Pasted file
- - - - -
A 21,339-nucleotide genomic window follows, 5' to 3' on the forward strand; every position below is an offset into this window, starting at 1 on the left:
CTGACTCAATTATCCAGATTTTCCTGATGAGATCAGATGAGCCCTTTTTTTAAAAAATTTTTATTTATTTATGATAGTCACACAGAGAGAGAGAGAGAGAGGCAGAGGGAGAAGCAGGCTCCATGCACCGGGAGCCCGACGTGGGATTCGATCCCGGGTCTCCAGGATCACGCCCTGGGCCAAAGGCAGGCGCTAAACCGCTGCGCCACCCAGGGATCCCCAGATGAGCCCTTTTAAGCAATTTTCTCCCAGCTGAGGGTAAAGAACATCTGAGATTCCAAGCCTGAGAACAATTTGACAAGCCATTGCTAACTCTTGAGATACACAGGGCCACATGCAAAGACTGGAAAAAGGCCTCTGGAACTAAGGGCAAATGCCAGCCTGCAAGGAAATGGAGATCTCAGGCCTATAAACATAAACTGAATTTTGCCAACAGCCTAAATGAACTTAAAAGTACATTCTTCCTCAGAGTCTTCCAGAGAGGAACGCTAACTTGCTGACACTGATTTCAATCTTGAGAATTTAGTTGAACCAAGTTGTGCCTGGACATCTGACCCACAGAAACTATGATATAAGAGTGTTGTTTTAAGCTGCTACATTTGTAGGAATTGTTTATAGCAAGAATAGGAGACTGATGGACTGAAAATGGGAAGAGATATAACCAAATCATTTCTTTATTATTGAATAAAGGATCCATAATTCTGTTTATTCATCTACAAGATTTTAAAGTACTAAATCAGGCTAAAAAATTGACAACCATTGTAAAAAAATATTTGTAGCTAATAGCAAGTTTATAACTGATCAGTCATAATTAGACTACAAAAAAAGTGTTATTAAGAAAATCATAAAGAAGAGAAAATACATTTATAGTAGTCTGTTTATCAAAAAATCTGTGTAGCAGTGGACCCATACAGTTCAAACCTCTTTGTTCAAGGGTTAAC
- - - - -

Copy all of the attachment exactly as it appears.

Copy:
A 21,339-nucleotide genomic window follows, 5' to 3' on the forward strand; every position below is an offset into this window, starting at 1 on the left:
CTGACTCAATTATCCAGATTTTCCTGATGAGATCAGATGAGCCCTTTTTTTAAAAAATTTTTATTTATTTATGATAGTCACACAGAGAGAGAGAGAGAGAGGCAGAGGGAGAAGCAGGCTCCATGCACCGGGAGCCCGACGTGGGATTCGATCCCGGGTCTCCAGGATCACGCCCTGGGCCAAAGGCAGGCGCTAAACCGCTGCGCCACCCAGGGATCCCCAGATGAGCCCTTTTAAGCAATTTTCTCCCAGCTGAGGGTAAAGAACATCTGAGATTCCAAGCCTGAGAACAATTTGACAAGCCATTGCTAACTCTTGAGATACACAGGGCCACATGCAAAGACTGGAAAAAGGCCTCTGGAACTAAGGGCAAATGCCAGCCTGCAAGGAAATGGAGATCTCAGGCCTATAAACATAAACTGAATTTTGCCAACAGCCTAAATGAACTTAAAAGTACATTCTTCCTCAGAGTCTTCCAGAGAGGAACGCTAACTTGCTGACACTGATTTCAATCTTGAGAATTTAGTTGAACCAAGTTGTGCCTGGACATCTGACCCACAGAAACTATGATATAAGAGTGTTGTTTTAAGCTGCTACATTTGTAGGAATTGTTTATAGCAAGAATAGGAGACTGATGGACTGAAAATGGGAAGAGATATAACCAAATCATTTCTTTATTATTGAATAAAGGATCCATAATTCTGTTTATTCATCTACAAGATTTTAAAGTACTAAATCAGGCTAAAAAATTGACAACCATTGTAAAAAAATATTTGTAGCTAATAGCAAGTTTATAACTGATCAGTCATAATTAGACTACAAAAAAAGTGTTATTAAGAAAATCATAAAGAAGAGAAAATACATTTATAGTAGTCTGTTTATCAAAAAATCTGTGTAGCAGTGGACCCATACAGTTCAAACCTCTTTGTTCAAGGGTTAAC